Association for Free Research and International Cooperation

African countries today that bottomed out and are rising from their ashes

Article from AFRIC editorial
Africa has been a source of attention to the whole world for many years now due to political instability thus earning the names; “the Black Continent”, “the Land of Ham (black skin)”, “the Mother of Mankind”, “the Garden of Eden of Eden”. Most conflicts in Africa aggravated just after the colonial era; ranging from disputes over boundaries, leadership, religion, race and culture. Most African countries that gained independence from 1950s to 1970s experienced some unrest immediately after; such as Nigeria, Algeria, Guinea-Bissau, Namibia, Mozambique, Kenya, South Africa, Rwanda, Zimbabwe, Democratic Republic of Congo and many more. Others experienced Coup D’états so as to initiate leadership changes, transition from other political systems to democracy and fight against stereo-inclined governance.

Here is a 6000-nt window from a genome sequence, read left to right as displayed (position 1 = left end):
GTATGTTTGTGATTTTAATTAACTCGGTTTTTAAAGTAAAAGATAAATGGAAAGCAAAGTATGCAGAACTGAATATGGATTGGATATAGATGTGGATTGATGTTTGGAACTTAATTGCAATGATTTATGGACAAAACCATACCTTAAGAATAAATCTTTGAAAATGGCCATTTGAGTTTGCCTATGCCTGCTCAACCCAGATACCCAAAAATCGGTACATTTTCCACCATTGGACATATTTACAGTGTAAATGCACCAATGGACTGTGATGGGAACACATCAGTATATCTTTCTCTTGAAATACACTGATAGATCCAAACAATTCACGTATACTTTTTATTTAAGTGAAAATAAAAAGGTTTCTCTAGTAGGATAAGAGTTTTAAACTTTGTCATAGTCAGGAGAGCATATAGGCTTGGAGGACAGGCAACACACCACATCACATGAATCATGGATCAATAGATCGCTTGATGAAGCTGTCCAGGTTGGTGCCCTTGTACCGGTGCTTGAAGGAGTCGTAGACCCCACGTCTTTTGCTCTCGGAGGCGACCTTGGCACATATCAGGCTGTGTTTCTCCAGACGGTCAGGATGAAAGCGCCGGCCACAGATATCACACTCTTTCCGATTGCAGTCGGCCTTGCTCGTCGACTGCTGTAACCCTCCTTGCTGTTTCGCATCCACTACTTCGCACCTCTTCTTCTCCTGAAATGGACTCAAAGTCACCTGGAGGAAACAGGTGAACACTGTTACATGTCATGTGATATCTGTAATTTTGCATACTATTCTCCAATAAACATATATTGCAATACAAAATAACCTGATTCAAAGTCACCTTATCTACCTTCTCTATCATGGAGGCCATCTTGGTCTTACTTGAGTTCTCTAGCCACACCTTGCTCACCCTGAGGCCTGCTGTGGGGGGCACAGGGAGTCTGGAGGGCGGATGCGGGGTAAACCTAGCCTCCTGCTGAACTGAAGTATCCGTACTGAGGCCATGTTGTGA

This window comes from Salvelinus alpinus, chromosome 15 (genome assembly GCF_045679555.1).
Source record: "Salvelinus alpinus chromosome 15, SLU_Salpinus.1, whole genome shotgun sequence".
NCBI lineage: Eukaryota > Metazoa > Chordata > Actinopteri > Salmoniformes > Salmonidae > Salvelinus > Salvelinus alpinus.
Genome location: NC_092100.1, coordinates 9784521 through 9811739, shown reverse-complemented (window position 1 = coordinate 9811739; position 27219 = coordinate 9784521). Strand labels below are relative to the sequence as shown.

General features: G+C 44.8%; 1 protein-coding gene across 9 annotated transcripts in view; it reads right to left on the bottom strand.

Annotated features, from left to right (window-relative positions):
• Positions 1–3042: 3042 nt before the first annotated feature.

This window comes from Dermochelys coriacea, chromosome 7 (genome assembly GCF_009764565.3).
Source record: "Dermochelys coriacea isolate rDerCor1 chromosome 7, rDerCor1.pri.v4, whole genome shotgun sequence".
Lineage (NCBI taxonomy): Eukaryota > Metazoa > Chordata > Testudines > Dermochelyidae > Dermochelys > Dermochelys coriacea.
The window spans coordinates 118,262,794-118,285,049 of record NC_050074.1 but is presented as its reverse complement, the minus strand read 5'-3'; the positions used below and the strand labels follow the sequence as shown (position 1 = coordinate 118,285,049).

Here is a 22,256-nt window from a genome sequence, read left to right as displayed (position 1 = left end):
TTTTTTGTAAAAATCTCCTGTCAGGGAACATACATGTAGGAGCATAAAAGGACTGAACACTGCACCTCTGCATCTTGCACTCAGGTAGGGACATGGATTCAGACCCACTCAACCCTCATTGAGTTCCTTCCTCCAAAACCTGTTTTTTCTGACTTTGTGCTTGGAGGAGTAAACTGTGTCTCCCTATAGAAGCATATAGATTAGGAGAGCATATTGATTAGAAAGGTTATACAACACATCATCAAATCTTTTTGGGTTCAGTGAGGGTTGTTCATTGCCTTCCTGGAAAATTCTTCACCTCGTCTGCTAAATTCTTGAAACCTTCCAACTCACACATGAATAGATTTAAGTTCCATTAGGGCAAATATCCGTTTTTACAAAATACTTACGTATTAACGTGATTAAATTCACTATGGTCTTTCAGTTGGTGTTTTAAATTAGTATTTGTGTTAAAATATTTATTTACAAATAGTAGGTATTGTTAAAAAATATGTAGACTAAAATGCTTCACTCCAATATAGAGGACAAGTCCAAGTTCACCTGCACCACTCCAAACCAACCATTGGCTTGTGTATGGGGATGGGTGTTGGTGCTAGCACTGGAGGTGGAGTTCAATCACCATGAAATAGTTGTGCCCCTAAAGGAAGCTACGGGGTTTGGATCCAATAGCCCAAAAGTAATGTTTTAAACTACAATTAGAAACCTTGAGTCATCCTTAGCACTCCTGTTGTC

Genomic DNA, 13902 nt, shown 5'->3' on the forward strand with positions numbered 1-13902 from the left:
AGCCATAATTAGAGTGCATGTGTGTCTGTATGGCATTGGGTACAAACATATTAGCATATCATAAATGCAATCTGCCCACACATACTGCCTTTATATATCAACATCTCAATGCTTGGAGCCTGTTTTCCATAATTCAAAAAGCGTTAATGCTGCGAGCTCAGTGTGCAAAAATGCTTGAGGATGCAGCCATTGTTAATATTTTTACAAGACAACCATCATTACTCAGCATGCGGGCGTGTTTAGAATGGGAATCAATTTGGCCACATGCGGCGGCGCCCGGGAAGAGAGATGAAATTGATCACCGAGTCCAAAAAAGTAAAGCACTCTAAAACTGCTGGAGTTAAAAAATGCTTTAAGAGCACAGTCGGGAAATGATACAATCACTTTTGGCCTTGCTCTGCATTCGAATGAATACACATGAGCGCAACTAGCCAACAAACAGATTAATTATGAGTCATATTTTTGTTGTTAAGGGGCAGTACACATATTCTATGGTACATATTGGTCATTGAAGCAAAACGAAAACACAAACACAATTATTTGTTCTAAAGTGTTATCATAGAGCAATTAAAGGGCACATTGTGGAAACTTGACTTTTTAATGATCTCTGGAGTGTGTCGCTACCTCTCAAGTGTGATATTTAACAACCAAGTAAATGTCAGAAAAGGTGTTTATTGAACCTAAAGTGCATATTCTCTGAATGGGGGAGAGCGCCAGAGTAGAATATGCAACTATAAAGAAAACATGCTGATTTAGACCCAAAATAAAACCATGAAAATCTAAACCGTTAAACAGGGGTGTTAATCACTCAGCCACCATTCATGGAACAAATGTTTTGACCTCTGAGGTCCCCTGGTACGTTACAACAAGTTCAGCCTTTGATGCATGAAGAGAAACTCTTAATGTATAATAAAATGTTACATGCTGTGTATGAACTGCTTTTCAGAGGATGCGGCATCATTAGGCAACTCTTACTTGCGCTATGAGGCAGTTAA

After South Africa’s independence on May 31st, 1910, some British stayed back forming the white minority and continued controlling the economy under the “Apartheid” system. Apartheid which originates from the Dutch-developed Afrikaans language means “separateness or apartness”, was a system of governance in where the white minority and Indians dominantly controlled the country’s resources, wealth and administrative positions while segregating the black majority. In 1942, Nelson who was against the Apartheid under the African National Congress (ANC) allied with other political parties against the Apartheid and after a series of detentions for various reasons; he was finally given life jail sentence in 1964 with many others and the ANC banned. Protests continued and were aggressively counteracted with military and police action, resulting death squads and massacres. After Mandela’s release in 1990 and restoration of the ANC, he was election President in 1994; it changed South Africa’s fate turning it towards peace and equality.